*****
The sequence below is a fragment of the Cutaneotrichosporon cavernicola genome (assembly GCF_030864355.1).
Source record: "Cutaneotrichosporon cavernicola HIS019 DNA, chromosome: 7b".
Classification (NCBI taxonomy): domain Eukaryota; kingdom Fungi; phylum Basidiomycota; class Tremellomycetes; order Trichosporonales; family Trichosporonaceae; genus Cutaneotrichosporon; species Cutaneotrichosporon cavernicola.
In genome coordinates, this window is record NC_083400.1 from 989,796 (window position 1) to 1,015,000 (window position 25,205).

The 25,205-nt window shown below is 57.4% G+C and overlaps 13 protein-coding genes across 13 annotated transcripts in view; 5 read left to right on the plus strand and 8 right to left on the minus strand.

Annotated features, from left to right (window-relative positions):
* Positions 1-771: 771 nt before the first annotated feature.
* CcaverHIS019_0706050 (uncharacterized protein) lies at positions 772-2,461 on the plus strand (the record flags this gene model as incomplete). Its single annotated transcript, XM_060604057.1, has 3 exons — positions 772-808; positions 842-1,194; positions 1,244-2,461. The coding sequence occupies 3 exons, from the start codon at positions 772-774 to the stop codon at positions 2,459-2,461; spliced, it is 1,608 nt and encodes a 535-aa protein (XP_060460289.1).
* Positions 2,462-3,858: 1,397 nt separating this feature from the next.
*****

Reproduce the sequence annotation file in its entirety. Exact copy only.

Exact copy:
The sequence below is a fragment of the Cutaneotrichosporon cavernicola genome (assembly GCF_030864355.1).
Source record: "Cutaneotrichosporon cavernicola HIS019 DNA, chromosome: 7b".
Classification (NCBI taxonomy): domain Eukaryota; kingdom Fungi; phylum Basidiomycota; class Tremellomycetes; order Trichosporonales; family Trichosporonaceae; genus Cutaneotrichosporon; species Cutaneotrichosporon cavernicola.
In genome coordinates, this window is record NC_083400.1 from 989,796 (window position 1) to 1,015,000 (window position 25,205).

The 25,205-nt window shown below is 57.4% G+C and overlaps 13 protein-coding genes across 13 annotated transcripts in view; 5 read left to right on the plus strand and 8 right to left on the minus strand.

Annotated features, from left to right (window-relative positions):
* Positions 1-771: 771 nt before the first annotated feature.
* CcaverHIS019_0706050 (uncharacterized protein) lies at positions 772-2,461 on the plus strand (the record flags this gene model as incomplete). Its single annotated transcript, XM_060604057.1, has 3 exons — positions 772-808; positions 842-1,194; positions 1,244-2,461. The coding sequence occupies 3 exons, from the start codon at positions 772-774 to the stop codon at positions 2,459-2,461; spliced, it is 1,608 nt and encodes a 535-aa protein (XP_060460289.1).
* Positions 2,462-3,858: 1,397 nt separating this feature from the next.